Commodity Corner

Views on commodities and energy

from Jasmin Melvin:

Who needs stocks when you’ve got solar panels

While everyone's talking about recession and job cutbacks, the solar industry is growing and finding new customers, the head of a solar installation company told Reuters.
    
Jeffery Wolfe, founder and CEO of groSolar, said, "There's still a huge amount of people out there that can well afford solar and haven't done it yet."
    
GroSolar, the fourth largest residential solar panel installer in the United States, saw $60 million in sales last year and exceeded its sales targets for January.
    
Consumers can lease solar panels for their home or purchase a system upfront for around $20,000-$25,000 after figuring in tax incentives.
    
"While the economy is what it is, there are an awful lot of people out there who still have equity, have good jobs, have savings, have investments that are working," Wolfe said.
    
He maintained that people who are losing money in the stock market are beginning to look at solar as returns on solar panels on a home are guaranteed. 
    
"We are 0.1 percent of the marketplace today so our marketplace is growing rapidly, and we've got a lot of room to grow still --  even in this current economy," Wolfe said.
    
Wolfe noted that almost every state in the country has at least 30 percent more sun than Germany, the world's leader in solar energy.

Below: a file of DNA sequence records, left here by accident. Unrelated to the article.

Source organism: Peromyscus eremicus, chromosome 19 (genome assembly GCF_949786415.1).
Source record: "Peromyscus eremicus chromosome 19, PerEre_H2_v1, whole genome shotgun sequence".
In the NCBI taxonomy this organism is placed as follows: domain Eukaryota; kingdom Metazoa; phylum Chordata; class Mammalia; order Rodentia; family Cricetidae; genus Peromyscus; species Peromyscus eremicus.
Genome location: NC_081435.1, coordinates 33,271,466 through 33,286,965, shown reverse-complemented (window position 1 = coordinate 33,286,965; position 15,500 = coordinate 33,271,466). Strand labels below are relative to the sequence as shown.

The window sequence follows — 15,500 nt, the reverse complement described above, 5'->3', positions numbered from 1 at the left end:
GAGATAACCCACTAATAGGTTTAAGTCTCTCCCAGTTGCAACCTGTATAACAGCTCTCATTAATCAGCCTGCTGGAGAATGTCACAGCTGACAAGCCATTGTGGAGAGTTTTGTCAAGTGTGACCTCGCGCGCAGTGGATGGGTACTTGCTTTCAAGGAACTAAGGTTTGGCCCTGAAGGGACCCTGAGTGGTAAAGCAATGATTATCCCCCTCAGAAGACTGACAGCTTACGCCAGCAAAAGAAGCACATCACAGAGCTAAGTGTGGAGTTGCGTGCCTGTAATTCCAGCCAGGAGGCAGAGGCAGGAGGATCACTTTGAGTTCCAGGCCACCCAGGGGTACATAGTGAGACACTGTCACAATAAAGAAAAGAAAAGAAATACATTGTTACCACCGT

Some homebuilders are even looking to solar to differentiate their developments from others while the housing market remains in disarray. Wolfe said he's seen developers market new solarized projects in hopes of attracting more interest and buyers.
    
Third party financing is just beginning to reach the solar market and will only add to the industry's growth potential, according to Wolfe.
    
He said after taking into account redbates and tax credits, and amortizing the rest over 18 years, the cost is about what a consumer would normally pay for power from the grid.

GroSolar isn't alone in its sector. Other solar companies are also seeing profits despite the economic slump.
    
Solar module maker First Solar saw its fourth quarter earnings and revenue more than double from a year ago to $132.8 million and $433.7 million, respectively, thanks to growing demand for its solar panels.

For more Reuters green business news, click here.

Photo credit: Reuters/Parth Sanyal (A solar housing complex in India); Reuters/Mike Blake (A home under construction in California uses solar technology in its shingles)

from Environment Forum:

From Suds to Sunshine in Brooklyn

Photo

A green contracting outfit based in a former Brooklyn brewery says it's the first business in a major U.S. city that can sell power back to the grid that it generates from the sun.

New York state gave Big Sue, LLC, which has about 3,500 square feet of solar panels on its roof, the OK to sell any extra power it generates from the panels back to the grid.